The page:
RVs and pickup trucks piled into the lots surrounding Tiger Stadium on Saturday for Bayou Country Superfest with their loads of beer, homemade margaritas and full spreads of Cajun food set out on white foldout tables.
With football season still months away, those who can’t get enough of Death Valley on game day — and the hours of tailgating preceding kickoff — set up for a similar experience for Bayou Country Superfest. Tailgaters surrounded “Fan Fest,” a central hub of food, drink and midday performers that spanned the hours before the main event began.
Fan Fest previously has been a popular feature of the Superfest, but some in that crowd noticed a drop in attendance from past years.
Kelli Brown, who worked the festival for Bud Light, noted the event wasn’t well-attended.
“Everyone has said the crowd has definitely decreased over the last three years,” she said. “I would agree. It’s not very packed.”
“There’s been a huge decrease in attendance from last year to this year,” Taylor Rossi added.
Some of the other tailgaters who have attended Superfest for years said they hadn’t noticed much of a drop in attendance.
But any decrease in festivalgoers didn’t seem to bother many stationed around Tiger Stadium, who blared loud country music, watched the LSU softball game and prepared for the university’s baseball team’s matchup later in the afternoon.
A group of Baton Rouge teenagers, mostly Catholic High School students or recent graduates, took to a gravel parking lot with a pickup truck and charcoal grill in the late morning to soak in the Memorial Day weekend.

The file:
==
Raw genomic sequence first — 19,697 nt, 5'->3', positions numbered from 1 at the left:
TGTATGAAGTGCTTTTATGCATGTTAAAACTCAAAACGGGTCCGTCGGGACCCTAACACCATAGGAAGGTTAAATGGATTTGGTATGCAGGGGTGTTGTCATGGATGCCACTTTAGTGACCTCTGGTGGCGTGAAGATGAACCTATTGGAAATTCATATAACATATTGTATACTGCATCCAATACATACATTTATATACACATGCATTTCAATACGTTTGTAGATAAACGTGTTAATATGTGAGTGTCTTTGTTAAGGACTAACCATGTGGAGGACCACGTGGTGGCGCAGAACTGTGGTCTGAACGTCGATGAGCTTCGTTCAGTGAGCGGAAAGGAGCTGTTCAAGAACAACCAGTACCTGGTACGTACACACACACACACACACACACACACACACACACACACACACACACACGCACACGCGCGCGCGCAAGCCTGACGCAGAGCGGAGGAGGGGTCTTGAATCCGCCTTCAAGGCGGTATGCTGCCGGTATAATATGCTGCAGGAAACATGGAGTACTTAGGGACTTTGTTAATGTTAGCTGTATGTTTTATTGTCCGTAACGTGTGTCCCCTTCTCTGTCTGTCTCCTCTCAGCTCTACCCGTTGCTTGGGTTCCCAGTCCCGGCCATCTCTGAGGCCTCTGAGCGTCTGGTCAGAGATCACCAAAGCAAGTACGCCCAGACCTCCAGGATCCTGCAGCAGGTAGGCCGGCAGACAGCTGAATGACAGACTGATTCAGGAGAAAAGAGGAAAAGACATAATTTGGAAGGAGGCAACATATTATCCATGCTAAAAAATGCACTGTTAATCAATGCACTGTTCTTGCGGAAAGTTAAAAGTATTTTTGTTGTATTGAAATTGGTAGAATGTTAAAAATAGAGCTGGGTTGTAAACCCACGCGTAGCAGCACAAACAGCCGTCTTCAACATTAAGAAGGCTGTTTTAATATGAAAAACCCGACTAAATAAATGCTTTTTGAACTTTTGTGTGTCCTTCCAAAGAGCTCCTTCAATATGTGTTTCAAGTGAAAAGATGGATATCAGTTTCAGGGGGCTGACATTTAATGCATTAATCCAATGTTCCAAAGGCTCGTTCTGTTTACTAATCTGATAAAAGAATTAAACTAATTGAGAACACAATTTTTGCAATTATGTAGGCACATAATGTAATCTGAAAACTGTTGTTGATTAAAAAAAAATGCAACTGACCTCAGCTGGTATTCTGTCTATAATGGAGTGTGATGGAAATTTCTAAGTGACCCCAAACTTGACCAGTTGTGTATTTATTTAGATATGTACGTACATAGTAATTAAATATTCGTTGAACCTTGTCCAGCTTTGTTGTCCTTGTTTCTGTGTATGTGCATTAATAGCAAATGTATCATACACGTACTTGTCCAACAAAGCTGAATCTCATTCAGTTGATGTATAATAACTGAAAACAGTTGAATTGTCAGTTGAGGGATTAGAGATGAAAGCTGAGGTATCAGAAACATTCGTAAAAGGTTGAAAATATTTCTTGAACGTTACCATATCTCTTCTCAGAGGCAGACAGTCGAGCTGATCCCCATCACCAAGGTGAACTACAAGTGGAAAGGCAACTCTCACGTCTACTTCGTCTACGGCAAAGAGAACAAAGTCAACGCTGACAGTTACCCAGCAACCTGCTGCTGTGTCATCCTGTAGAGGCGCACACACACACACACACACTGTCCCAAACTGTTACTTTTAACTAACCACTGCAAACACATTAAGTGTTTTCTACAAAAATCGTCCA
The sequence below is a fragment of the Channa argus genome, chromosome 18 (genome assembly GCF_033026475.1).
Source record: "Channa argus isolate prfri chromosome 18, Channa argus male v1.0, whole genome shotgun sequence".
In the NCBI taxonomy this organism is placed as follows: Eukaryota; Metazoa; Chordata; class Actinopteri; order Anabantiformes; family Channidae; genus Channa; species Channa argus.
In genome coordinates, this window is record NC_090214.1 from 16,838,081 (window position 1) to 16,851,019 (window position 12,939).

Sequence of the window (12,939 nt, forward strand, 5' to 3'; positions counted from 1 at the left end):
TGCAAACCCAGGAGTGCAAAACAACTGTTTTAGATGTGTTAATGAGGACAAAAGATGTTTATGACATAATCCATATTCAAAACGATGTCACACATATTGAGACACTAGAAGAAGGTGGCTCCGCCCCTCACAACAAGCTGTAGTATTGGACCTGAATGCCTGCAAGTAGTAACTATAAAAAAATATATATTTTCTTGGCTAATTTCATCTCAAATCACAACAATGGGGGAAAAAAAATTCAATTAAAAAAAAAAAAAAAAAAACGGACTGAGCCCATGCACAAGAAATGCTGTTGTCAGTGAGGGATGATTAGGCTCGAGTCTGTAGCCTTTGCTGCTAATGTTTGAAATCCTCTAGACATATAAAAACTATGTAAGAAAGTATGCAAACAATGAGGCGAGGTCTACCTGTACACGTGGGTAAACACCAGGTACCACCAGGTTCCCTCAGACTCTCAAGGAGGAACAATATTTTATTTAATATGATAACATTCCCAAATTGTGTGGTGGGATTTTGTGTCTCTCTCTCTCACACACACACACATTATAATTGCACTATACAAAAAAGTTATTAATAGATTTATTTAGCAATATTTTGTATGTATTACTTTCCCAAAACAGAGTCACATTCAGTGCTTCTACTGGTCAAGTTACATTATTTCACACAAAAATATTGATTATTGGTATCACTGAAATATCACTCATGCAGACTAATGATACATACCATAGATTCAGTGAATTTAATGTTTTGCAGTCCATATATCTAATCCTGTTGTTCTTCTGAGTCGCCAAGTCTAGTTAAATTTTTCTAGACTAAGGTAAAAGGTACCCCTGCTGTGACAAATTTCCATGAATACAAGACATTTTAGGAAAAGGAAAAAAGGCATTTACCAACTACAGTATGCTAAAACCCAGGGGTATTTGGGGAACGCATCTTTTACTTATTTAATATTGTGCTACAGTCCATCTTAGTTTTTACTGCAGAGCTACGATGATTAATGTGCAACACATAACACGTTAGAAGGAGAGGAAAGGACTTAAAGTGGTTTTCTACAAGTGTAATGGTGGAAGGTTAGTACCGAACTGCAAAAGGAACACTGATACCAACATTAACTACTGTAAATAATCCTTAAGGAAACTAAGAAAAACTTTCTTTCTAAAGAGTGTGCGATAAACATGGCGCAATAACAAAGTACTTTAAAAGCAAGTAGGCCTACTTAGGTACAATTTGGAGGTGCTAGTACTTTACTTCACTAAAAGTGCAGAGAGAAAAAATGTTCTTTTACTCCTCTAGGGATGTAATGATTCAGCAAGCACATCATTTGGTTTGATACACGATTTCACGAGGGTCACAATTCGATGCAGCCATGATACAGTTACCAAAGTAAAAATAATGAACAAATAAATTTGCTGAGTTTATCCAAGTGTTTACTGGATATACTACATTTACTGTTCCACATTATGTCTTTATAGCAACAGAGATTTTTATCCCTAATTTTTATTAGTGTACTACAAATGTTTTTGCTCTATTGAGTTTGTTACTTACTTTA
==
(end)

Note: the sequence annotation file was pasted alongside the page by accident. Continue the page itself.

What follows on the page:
Stephen Lemoine, 18, said LSU football games coincide with hunting season, and his group of a dozen instead gets their tailgating fix in May while seeing their favorite country artists.
“This is the inexpensive way to do it,” he said.
Dozens of RVs lined the lot closest to the stadium, where die-hard LSU fans shared the space with other teams’ fans — including those from Texas A&M.
Randy Brown drove 150 miles in his RV to set up an Aggies-friendly tailgate while being surrounded by LSU fans.
But any animosity fueled by football season would wait until fall.
Fans of different teams happily mingled. People from all over Louisiana and Texas sporadically walked across South Stadium Drive to the Fan Fest to meet and greet artists and see performers including Corey Ledet and His Zydeco Band, Derek Norsworthy, and The Morrison Brothers Band.
A Spam food truck offered free samples of everything from barbecue jalapeno tacos to bánh mì — all made with the canned meat.
That food truck was on a leg of its 16-city tour, giving out samples and gathering letters from country music festivalgoers as part of care packages sent to men and women serving overseas.
Dean Bull, the tour manager, said country music fans and Spam consumers have a healthy overlap, which is why the SPAMERICAN Tour targets events like Bayou Country Superfest.
“The only thing more American than Spam is apple pie,” Bull said.
Scot Doyen, a lawyer from Houston, cooked jambalaya, brisket and baked beans and let the beer and margaritas flow freely for those who stumbled upon his RV, which he set up in throwing distance from the Fan Fest.
Doyen has never tailgated for a football game at LSU, despite being a casual fan and befriending dozens of LSU alumni. But Saturday was not his first Bayou Country Superfest experience, as he’s been to Baton Rouge for each of the last few Memorial Day weekends.
“People in south Louisiana are so nice, and that’s what makes the experience,” he said. “The music is great, but the people are awesome.”